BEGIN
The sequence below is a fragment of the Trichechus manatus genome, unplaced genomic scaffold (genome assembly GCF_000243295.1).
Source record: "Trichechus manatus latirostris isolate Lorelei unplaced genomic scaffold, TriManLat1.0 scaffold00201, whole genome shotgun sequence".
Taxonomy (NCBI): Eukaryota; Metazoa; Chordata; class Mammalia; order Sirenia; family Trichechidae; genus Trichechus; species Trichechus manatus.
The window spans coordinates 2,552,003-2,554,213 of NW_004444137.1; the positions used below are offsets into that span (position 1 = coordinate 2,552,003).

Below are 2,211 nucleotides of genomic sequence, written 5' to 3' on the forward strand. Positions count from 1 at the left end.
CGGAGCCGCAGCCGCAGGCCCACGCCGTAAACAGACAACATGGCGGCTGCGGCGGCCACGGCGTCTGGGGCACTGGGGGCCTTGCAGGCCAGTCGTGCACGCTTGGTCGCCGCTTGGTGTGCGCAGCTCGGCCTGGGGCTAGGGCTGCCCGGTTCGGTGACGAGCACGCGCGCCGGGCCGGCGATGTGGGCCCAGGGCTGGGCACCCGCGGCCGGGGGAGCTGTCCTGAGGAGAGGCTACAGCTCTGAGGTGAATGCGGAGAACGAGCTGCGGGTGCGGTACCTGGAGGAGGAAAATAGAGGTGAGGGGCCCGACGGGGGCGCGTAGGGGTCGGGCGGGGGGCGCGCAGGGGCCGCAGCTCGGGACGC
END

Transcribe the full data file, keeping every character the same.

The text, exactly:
The sequence below is a fragment of the Trichechus manatus genome, unplaced genomic scaffold (genome assembly GCF_000243295.1).
Source record: "Trichechus manatus latirostris isolate Lorelei unplaced genomic scaffold, TriManLat1.0 scaffold00201, whole genome shotgun sequence".
Taxonomy (NCBI): Eukaryota; Metazoa; Chordata; class Mammalia; order Sirenia; family Trichechidae; genus Trichechus; species Trichechus manatus.
The window spans coordinates 2,552,003-2,554,213 of NW_004444137.1; the positions used below are offsets into that span (position 1 = coordinate 2,552,003).

Below are 2,211 nucleotides of genomic sequence, written 5' to 3' on the forward strand. Positions count from 1 at the left end.
CGGAGCCGCAGCCGCAGGCCCACGCCGTAAACAGACAACATGGCGGCTGCGGCGGCCACGGCGTCTGGGGCACTGGGGGCCTTGCAGGCCAGTCGTGCACGCTTGGTCGCCGCTTGGTGTGCGCAGCTCGGCCTGGGGCTAGGGCTGCCCGGTTCGGTGACGAGCACGCGCGCCGGGCCGGCGATGTGGGCCCAGGGCTGGGCACCCGCGGCCGGGGGAGCTGTCCTGAGGAGAGGCTACAGCTCTGAGGTGAATGCGGAGAACGAGCTGCGGGTGCGGTACCTGGAGGAGGAAAATAGAGGTGAGGGGCCCGACGGGGGCGCGTAGGGGTCGGGCGGGGGGCGCGCAGGGGCCGCAGCTCGGGACGC